Pre-OP Patient Interview
- 0Sep 7, '11 by mondragonOR Nurses,can you share your Pre-OP patient interview routine? Do you tell the patient the room will be cold ? Do you tell the patient you will be placing leads and/or monitors on them (even though anesthesia or the CRNA already educated the patient about the monitors)? What do you routinely review with the patient ? I am aware of the consent,blood consent,allergies,etc. But I would appreciate if anyone can share your entire routine,interaction with the patient and patient education that you do routinely.thanks.
- 0Sep 8, '11 by IsseyMHead to toe basically. I start out with any neurological stuff, previous head injuries, seizures, strokes, deficits. ENT problems. Thyroid issues. Heart problems, pacemaker, HTN, Cholesterol. Lung problems, asthma, COPD, smoker. Abdominal stuff, diabetes, kidney, reproductive organs. Any previous surgeries, metal in body. Take medications for anything. Do they use drugs. Last time NPO, last void. If they will need a catheter I explain about that. And I do mention cold room and how they have to move from stretcher to OR bed but will be covered up with warm blankets. I used to explain hooking up leads not anymore. Then I complete interview with if they have family & if they have any questions. Is this what you're looking for? I'm sure i forgot somethings. LoL. I know some nurses that hardly do a preop interview. Some only ask procedure, allergies, metal in body, last NPO, last void while some do a full blown interview covering more than necessary.
- 1Sep 8, '11 by RNOTODAYintroduce myself, check id band, ask them to verify their procedure, npo status, any metal in body, any dentures, contact lenses or piercings that need to come out, ask them who will be waiting for them or is their a number they want the doc to have to call after surgery, sometimes i give a quick run down of what to expect inside the OR---monitors, stickers, etc....give them my best estimate of how long it will take for them to get back to the room to get started, of course, first thing i do is check for h&p and consent (but that doesnt involve them)... and of course i ask if they have any allergies, if so what does said allergy cause them....i explain they will see me in the or, i will just have a mask up like everyone else
pretty much it!!!! i (we) dont get into complete assessments, i dont ask if they do drugs, or what meds they are on at home, that is anesthesias domain.....
lots of times if it is on the fly, ie: i had no time to do an interview in holding...its just basics...allergies, npo, metal in body, dentures/peircings /contact lenses, have them verify procedure....and thats it...alll while helping them onto the OR table!!!Last edit by RNOTODAY on Sep 8, '11
- 0Sep 8, '11 by mondragonThank you Issy and RNotoday,it is very helpful to me.Sometimes I forget to ask about the contacts.I'm trying to establish a routine so I decrease my chances of forgetting something,and I wanted to see if I'm covering the areas that seasoned nurses are covering.Thanks so much.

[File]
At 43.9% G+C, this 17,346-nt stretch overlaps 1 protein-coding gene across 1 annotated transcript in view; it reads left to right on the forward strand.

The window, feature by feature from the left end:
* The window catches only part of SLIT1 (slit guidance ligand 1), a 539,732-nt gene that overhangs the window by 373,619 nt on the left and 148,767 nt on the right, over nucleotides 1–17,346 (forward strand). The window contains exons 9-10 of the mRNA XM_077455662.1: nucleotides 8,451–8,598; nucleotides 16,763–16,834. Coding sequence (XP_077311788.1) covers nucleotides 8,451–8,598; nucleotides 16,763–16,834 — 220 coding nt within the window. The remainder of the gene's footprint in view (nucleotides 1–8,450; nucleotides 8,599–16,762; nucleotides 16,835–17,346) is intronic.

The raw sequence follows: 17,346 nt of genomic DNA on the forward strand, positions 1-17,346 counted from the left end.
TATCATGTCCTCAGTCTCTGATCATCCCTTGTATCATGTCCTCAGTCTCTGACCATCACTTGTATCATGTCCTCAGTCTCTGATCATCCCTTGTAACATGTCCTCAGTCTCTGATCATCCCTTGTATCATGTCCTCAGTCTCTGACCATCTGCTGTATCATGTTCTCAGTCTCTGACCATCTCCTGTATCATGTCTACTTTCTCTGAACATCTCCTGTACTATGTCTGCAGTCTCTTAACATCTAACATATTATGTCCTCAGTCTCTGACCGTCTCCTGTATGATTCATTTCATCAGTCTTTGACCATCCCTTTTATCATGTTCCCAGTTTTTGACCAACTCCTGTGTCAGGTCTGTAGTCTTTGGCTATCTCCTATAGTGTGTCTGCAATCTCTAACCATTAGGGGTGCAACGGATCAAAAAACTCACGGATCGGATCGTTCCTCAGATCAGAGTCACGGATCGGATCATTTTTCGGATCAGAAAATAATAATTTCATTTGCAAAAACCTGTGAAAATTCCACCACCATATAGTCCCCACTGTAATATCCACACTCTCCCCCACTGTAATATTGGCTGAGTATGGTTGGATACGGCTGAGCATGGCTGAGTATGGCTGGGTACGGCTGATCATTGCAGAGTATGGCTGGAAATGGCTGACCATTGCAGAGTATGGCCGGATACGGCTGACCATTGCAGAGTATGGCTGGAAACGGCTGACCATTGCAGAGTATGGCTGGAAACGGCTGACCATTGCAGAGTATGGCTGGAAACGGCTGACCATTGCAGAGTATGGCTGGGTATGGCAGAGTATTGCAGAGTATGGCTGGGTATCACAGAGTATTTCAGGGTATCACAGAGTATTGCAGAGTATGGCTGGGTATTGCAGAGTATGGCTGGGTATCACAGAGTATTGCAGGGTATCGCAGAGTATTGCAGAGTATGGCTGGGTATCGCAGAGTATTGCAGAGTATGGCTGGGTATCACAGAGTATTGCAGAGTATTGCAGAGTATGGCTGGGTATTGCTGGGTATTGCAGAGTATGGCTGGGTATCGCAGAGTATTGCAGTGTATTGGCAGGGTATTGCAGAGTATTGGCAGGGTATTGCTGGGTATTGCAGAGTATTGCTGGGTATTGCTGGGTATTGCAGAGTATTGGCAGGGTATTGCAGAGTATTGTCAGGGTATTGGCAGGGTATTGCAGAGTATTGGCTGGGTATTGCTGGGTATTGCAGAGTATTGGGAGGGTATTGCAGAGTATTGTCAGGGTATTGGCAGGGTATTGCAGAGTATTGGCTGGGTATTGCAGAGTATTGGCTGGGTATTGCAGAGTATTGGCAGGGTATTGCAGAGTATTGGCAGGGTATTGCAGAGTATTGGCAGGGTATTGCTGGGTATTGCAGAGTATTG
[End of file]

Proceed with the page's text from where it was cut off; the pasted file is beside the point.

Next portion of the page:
- 0Sep 14, '11 by jeckrnfor the most part I ask the same but a couple that I also ask since I work in a military hospital is if they have PTSD, anxiety etc. along with if they have been in combat. I also have them explain the procedure in their own words to see if they understand what the procedure is to include is it going to be open or a lap.
- 1Sep 16, '11 by canesdukegirl GuideI introduce myself, and tell them that I am going to ask them the same questions that they have already been asked by other staff members. I explain that we do this as a safety measure, not because we don't know what is going on. (I had one irate patient who just wanted to get on with the show already, and he said, "Daggum, do NONE of you people read my chart? I am starting to get nervous because everyone keeps asking me the same questions over and over. Do y'all not know what is going on or what?") It always helps the pt to know WHY you are asking the same set of questions. If I didn't know anything about the medical field, I would be nervous too!
Then I check their band with my paperwork, check their consents/H&Ps/etc. I run through the same list that RNO listed in her answer above. If I notice that a pt is especially nervous, I will tell them a funny story related to my question list. For example, I ask if the pt has any piercings that need to come out. Some pts look at me sideways when I ask this question, so I tell them about the 70 year old lady that came through years ago who stuck her pierced tongue out and then said, "You mean this thing needs to come out?" That will usually get a chuckle.
I then tell them briefly about what to expect when they get back to the OR. I tell them that the OR is cold, and tends to be loud like a kitchen because there is nothing to absorb noise. I tell them that the anesthesia care provider will likely give them some meds through their IV to help them relax right before they are taken back. I tell them that there will be 4-5 people in the room when they arrive to the OR and that we are all there to take care of them.
When they get to the OR, I ask them jokingly if the anesthesia care provider slipped them a few martinis. They usually laugh. Then I get a warm blanket for them and tell them that the monitor leads are COLD! I don't leave their side once they are on the OR bed. I explain what is happening every step of the way and tell them that they probably won't remember even coming back to the OR. Once the pt is intubated, I can go about my regular circulating duties.
Hope this helps some.